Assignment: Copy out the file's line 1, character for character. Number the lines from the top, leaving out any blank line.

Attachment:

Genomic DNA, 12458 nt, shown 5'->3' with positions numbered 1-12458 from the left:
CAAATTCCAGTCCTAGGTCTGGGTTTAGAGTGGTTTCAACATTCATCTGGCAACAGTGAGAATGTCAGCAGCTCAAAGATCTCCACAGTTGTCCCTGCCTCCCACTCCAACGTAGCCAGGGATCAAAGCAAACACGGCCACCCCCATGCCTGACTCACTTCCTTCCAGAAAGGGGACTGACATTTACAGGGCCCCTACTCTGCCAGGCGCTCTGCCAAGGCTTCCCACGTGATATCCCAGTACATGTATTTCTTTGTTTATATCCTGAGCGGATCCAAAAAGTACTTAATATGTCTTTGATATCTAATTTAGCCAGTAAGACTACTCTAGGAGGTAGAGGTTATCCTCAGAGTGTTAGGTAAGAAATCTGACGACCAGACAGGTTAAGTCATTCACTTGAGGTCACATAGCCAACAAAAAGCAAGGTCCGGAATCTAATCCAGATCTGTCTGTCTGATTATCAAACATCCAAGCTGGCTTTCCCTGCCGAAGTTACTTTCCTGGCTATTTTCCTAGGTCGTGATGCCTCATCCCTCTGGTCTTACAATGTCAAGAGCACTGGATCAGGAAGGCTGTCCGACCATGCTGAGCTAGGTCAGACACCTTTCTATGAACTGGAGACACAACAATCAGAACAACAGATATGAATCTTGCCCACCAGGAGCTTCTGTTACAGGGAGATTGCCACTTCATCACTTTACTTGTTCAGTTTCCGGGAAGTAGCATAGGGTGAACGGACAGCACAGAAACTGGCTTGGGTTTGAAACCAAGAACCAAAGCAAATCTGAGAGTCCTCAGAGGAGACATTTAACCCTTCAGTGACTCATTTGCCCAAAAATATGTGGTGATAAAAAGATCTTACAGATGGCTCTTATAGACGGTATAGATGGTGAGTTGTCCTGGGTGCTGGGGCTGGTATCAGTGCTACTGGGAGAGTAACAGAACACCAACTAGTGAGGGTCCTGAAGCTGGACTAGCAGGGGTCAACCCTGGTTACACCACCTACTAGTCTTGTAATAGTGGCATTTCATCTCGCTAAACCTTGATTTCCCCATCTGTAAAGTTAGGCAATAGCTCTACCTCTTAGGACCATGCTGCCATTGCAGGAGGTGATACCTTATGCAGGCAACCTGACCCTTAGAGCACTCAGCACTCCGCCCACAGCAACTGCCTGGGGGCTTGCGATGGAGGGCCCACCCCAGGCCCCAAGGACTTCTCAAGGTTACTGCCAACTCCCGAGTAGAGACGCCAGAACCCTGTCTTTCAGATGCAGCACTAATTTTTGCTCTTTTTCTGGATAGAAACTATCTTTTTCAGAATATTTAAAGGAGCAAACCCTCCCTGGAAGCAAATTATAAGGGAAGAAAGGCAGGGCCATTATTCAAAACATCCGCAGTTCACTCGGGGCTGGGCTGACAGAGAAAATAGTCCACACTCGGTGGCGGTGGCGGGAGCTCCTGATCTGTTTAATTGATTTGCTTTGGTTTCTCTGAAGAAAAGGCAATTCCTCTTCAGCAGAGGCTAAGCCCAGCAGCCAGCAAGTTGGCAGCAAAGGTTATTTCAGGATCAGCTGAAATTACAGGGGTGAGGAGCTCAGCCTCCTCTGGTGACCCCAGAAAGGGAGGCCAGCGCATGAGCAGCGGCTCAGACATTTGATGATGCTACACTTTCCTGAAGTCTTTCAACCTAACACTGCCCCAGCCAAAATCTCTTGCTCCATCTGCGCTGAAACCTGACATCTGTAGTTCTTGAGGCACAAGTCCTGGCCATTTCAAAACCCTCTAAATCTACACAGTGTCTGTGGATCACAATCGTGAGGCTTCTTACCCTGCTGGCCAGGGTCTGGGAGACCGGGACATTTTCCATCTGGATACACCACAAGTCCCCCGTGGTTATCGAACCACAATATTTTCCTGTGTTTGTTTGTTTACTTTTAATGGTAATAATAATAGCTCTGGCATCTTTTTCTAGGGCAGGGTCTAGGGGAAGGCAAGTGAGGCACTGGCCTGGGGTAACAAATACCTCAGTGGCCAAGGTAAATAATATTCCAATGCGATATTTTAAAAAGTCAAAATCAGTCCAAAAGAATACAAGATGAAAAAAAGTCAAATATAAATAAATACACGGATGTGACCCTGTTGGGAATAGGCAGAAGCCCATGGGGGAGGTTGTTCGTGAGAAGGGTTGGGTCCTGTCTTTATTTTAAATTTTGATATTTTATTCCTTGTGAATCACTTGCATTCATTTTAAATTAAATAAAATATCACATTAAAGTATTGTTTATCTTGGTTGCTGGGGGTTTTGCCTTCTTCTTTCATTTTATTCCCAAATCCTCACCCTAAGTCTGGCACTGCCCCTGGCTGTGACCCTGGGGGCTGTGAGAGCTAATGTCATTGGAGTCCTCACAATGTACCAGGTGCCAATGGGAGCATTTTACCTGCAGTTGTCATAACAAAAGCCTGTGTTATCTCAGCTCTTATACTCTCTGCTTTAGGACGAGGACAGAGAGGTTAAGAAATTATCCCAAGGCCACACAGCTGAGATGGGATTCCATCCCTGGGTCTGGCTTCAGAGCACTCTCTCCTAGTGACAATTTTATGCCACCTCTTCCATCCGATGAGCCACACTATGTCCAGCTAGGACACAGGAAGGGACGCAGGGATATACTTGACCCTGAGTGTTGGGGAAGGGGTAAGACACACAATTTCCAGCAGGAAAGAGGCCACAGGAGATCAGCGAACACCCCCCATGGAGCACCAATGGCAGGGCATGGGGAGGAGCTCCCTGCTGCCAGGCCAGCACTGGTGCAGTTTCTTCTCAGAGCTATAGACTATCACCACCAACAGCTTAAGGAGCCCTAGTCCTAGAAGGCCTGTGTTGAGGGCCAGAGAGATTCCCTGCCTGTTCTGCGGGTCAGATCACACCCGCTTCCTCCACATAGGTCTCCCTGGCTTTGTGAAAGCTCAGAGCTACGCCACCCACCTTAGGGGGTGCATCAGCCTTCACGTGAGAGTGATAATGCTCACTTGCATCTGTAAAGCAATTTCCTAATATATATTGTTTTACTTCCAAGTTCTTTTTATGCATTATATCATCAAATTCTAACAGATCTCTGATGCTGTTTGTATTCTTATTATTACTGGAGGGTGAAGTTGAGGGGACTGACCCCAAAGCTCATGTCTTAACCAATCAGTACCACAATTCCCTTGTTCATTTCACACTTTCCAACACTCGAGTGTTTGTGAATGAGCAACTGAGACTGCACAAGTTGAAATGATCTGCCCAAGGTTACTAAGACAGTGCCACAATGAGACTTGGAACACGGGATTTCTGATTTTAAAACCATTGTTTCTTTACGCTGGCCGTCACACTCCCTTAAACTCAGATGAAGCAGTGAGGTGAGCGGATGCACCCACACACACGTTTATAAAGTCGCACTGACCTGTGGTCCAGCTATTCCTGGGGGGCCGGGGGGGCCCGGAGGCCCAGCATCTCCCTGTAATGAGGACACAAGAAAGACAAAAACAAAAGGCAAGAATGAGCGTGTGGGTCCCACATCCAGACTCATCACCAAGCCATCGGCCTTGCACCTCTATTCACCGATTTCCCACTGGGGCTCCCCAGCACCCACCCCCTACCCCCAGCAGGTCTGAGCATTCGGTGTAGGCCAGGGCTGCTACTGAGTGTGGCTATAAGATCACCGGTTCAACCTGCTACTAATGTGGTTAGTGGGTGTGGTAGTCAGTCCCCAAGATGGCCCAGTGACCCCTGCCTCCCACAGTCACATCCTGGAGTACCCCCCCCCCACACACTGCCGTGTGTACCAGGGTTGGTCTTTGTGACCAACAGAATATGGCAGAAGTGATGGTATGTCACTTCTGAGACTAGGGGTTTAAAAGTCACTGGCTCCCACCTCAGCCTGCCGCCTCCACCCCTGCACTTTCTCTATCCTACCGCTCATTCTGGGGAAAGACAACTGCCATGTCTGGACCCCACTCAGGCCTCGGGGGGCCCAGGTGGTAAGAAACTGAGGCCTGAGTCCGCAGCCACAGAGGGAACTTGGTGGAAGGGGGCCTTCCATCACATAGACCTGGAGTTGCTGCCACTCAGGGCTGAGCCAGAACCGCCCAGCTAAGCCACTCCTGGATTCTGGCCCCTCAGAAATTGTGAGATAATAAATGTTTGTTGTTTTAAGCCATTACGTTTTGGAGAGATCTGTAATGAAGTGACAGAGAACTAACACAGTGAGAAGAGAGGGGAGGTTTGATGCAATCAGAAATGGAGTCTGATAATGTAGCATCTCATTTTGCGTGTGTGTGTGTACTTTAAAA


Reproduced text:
Genomic DNA, 12458 nt, shown 5'->3' with positions numbered 1-12458 from the left: